The copyright ownership issue varies by country and because of this, I am not going to explore it any further in this article other than to say, the default for AI licensing in public models is to grant non-exclusive ownership to the user of any output.

To make this even more confusing, this is also why the AI model provider needs a license to your output for training.

Diving deeper into the “training data” license

Training, re-training and fine-tuning:

In my conversations with people, what they are most concerned about is an AI provider using their data for training. But not everyone completely understands the different types of training that can be used on their data and the state of licensing currently does not do any better. Training an original model, re-training a model with either more data or better data to create the next iteration of that model, and fine-tuning a model are different processes and, in my opinion, worth making a distinction in a contract.

Interestingly, most licenses I have reviewed do not seek permission for re-training a model. However, you can almost guarantee that re-training is happening where the license includes the words “train.” I believe the assumption is that training and re-training are the same thing. However, my opinion is that they are not the same because a re-trained model may be for an entirely new purpose that you did not intend or consent to and the licenses need to be clear on this point.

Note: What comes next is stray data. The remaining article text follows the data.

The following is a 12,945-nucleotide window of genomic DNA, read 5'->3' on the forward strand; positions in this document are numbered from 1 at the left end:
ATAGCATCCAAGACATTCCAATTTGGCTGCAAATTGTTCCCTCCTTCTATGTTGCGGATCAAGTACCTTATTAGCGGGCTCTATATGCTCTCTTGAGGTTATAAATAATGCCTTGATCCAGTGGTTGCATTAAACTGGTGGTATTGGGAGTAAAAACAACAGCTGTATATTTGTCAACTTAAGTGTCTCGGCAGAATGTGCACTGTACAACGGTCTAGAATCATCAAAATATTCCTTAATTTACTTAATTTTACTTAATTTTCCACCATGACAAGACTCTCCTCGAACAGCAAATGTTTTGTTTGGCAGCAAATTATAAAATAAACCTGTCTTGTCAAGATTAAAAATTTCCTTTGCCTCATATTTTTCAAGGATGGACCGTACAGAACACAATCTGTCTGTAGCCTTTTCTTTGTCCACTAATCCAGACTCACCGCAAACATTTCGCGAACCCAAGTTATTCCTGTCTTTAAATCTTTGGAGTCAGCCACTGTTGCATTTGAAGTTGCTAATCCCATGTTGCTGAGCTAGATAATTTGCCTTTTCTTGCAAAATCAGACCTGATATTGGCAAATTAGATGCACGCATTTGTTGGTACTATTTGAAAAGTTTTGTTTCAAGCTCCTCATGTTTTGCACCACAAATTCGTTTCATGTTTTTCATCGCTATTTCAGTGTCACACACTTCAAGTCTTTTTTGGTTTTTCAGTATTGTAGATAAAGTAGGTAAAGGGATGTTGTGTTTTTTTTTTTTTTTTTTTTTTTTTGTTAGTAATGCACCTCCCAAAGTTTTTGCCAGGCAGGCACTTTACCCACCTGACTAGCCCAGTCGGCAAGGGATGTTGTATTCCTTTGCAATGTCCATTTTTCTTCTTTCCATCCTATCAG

And the same goes for fine-tuning. What is fine-tuning? I am glad you asked. I probably will not do it the proper justice, so I will just go ahead and link to a great article that I found explaining model weights and the adjustments machine learning engineers make to improve model behavior and predictions or inferences. But the point is that fine-tuning is using data to improve an existing model, perhaps make it more expert at a certain task. Another way I think about it is, re-training is building a whole new iteration of a model, so think GPT-3 to GPT-4, whereas fine-tuning is tweaking an existing model using custom data so it performs better at a specific task. The intention of both is to improve performance but a re-trained model continues to drive forward with the same purposes and a fine-tuned model veered to the left.

I have rarely seen a license agreement for AI address fine-tuning. In fact, the only time it is mentioned in OpenAI’s API terms is with regards to indemnity, where OpenAI excludes its indemnity obligations to the user if the user uses its own data to fine-tune an OpenAI model. They will not indemnify you for that fine-tuned model. That makes sense because OpenAI has no control over the data you are using to fine-tune, but, wow. So if you are liable for an OpenAI model that you fine-tuned, does that mean you own it?

I think it is implied in the OpenAI API terms but that’s not good enough for me. It should be explicit and I have yet to see any contract explicitly address the license or ownership to a fine-tuned model. If you fine-tuned a model, then it should become a private model to you and subject to your exclusive license or ownership.